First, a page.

John Boehner, Eric Cantor

House Speaker John A. Boehner of Ohio, left, and House Majority Leader Eric Cantor of Virginia walk to a Republican caucus Thursday on Capitol Hill. (J. Scott Applewhite / Associated Press / September 26, 2013)

Late Tuesday, the chatty Sen. Ted Cruz read Dr. Seuss to his kids at home: “Green Eggs and Ham.”

On Thursday, House Republicans took a page from another Seuss classic: “How the Grinch Stole Christmas.”  

Frustrated by the obvious -- the Senate (even many fellow Republicans) won’t go along with their lame-brain effort to “defund Obamacare” -- GOP leaders in the House have switched gears. Proving that today’s teenagers aren’t the only ones with short attention spans, they’ve moved on from healthcare to the fight over the debt ceiling.

Now, the Republicans are perfectly happy to raise it. They just want President Obama and the Democrats to agree to a few, well, alterations in how things are done. Call it their GOP Christmas list. To crib from the New York Times, it includes:

A one-year delay of the president’s healthcare law, fast-track authority to overhaul the tax code, construction of the Keystone XL oil pipeline, offshore oil and gas production, more permitting of energy exploration on federal lands, a rollback of regulations on coal ash, blocking new Environmental Protection Agency regulations on greenhouse gas production, eliminating a $23-billion fund to ensure the orderly dissolution of failed major banks, eliminating mandatory contributions to the new Consumer Financial Protection Bureau, limits on medical malpractice lawsuits and an increase in means testing for Medicare, among other provisions.

Oh, and six geese-a-laying, and a partridge in a pear tree.

What, did these guys pull an all-nighter, sitting around in a room having a few beers and writing down every silly thing someone said?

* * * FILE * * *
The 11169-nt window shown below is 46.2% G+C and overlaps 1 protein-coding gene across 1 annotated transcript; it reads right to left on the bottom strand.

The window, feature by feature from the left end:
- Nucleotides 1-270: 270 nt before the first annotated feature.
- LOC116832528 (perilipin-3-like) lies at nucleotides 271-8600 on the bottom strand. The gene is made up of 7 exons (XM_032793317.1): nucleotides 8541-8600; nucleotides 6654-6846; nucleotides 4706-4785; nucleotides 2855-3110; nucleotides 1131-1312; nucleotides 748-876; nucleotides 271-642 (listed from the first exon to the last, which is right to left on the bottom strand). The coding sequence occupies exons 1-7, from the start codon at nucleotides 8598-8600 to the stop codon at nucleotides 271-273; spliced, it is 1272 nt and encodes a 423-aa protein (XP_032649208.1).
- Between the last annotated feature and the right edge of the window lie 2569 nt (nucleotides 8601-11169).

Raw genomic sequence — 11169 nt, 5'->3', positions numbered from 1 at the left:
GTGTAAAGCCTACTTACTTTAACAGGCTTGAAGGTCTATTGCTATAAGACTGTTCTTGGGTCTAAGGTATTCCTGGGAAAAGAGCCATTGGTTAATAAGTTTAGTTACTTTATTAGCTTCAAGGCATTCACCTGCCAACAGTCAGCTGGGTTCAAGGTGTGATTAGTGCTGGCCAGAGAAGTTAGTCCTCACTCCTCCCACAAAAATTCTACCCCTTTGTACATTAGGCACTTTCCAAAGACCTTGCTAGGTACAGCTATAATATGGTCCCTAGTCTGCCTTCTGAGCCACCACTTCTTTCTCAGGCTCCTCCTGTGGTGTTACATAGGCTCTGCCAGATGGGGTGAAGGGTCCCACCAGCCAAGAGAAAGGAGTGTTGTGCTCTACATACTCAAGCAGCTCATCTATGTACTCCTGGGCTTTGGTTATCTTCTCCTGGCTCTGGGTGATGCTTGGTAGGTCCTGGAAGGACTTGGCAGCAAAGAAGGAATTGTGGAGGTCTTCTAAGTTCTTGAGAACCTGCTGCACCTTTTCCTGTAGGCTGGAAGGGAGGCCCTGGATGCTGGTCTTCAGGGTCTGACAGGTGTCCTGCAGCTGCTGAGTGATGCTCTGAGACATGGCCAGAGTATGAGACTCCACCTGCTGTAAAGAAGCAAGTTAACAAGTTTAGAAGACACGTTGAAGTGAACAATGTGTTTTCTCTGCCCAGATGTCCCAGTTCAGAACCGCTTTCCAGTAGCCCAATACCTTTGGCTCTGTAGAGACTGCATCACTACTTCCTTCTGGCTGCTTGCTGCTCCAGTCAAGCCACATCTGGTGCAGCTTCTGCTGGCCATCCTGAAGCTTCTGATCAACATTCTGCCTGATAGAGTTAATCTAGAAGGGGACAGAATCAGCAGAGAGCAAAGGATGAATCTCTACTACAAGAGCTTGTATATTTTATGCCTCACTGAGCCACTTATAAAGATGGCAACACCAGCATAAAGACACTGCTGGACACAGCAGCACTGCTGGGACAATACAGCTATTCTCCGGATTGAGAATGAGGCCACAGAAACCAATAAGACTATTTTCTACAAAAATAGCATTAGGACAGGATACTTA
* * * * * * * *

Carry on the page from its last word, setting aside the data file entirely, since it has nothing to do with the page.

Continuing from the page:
I guess it’s not so bad, really. Basically all they’re asking is that we just forget about the years Obama has been in office. They’re just saying, “Look, we know you got elected twice, but the American people really want House Republicans to be president, so excuse us while we take turns sitting in the Oval Office.”

And by the way, can we borrow Air Force One this weekend? Also, some of the boys want to head up to Camp David.

There’s an expression that covers these guys: “Not the brightest crayons in the box.” To prove it, a couple of the GOP’s leading lights:

“People have to recognize there’s never any compromise until the stakes are high,” said Rep. Dana Rohrabacher, Republican of California. “In our society, that’s the nature of democratic government.”

Rep. Blake Farenthold, Republican of Texas, said, “That’s why we’re paid the big bucks, right, to figure these problems out.”

And here I thought the nature of democratic government was that “we the people” elected folks to work in the best interest of the country. And that when a president is elected -- twice, no less -- that that entitles him to, oh, I don’t know, a little respect when it comes to his political agenda. And that getting those big bucks -- most of which these days come from wealthy campaign donors -- means actually figuring out problems, not creating ways to damage the country, its credit rating and its economy.

This all might be amusing -- if it weren’t so dangerous. But messing with the economy, messing with people’s ability to have healthcare, messing with the environment -- this stuff matters.

Policy disagreements are one thing. Blackmail for political advantage is something quite different.

And if House Republicans don’t get a grip, we may all be in for a real-life version of another Dr. Seuss favorite: “The Cat in the Hat.”

ALSO:

Daum: Louis C.K., holy man

On Russia's anti-gay laws, Elton John to the rescue? He'll try.

Ted Cruz ends his speech -- the first of his 2016 presidential bid

Follow Paul Whitefield on Twitter and Google +